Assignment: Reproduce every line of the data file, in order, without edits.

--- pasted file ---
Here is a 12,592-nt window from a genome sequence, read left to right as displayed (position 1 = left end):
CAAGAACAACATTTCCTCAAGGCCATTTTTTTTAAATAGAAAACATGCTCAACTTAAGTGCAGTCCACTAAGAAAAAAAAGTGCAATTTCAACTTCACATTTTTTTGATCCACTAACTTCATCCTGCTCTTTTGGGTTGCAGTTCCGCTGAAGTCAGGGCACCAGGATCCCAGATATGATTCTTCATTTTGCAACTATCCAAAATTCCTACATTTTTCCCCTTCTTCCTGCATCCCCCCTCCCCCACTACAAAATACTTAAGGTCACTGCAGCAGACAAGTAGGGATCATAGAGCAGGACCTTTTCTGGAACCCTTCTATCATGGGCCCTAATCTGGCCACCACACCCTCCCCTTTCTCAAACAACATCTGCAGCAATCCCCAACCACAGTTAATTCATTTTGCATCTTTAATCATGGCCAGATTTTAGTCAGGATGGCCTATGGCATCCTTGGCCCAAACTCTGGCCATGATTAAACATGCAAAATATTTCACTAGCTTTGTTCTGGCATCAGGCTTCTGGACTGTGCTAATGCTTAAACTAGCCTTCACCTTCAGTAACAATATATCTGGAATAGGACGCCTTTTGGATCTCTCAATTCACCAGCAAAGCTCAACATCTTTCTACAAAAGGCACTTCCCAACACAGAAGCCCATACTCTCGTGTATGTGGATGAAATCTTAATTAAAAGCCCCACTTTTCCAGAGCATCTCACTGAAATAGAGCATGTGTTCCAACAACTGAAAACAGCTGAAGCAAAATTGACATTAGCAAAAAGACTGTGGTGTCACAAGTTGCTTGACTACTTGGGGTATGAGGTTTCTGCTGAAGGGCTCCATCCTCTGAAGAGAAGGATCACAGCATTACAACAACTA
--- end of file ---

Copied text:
Here is a 12,592-nt window from a genome sequence, read left to right as displayed (position 1 = left end):
CAAGAACAACATTTCCTCAAGGCCATTTTTTTTAAATAGAAAACATGCTCAACTTAAGTGCAGTCCACTAAGAAAAAAAAGTGCAATTTCAACTTCACATTTTTTTGATCCACTAACTTCATCCTGCTCTTTTGGGTTGCAGTTCCGCTGAAGTCAGGGCACCAGGATCCCAGATATGATTCTTCATTTTGCAACTATCCAAAATTCCTACATTTTTCCCCTTCTTCCTGCATCCCCCCTCCCCCACTACAAAATACTTAAGGTCACTGCAGCAGACAAGTAGGGATCATAGAGCAGGACCTTTTCTGGAACCCTTCTATCATGGGCCCTAATCTGGCCACCACACCCTCCCCTTTCTCAAACAACATCTGCAGCAATCCCCAACCACAGTTAATTCATTTTGCATCTTTAATCATGGCCAGATTTTAGTCAGGATGGCCTATGGCATCCTTGGCCCAAACTCTGGCCATGATTAAACATGCAAAATATTTCACTAGCTTTGTTCTGGCATCAGGCTTCTGGACTGTGCTAATGCTTAAACTAGCCTTCACCTTCAGTAACAATATATCTGGAATAGGACGCCTTTTGGATCTCTCAATTCACCAGCAAAGCTCAACATCTTTCTACAAAAGGCACTTCCCAACACAGAAGCCCATACTCTCGTGTATGTGGATGAAATCTTAATTAAAAGCCCCACTTTTCCAGAGCATCTCACTGAAATAGAGCATGTGTTCCAACAACTGAAAACAGCTGAAGCAAAATTGACATTAGCAAAAAGACTGTGGTGTCACAAGTTGCTTGACTACTTGGGGTATGAGGTTTCTGCTGAAGGGCTCCATCCTCTGAAGAGAAGGATCACAGCATTACAACAACTA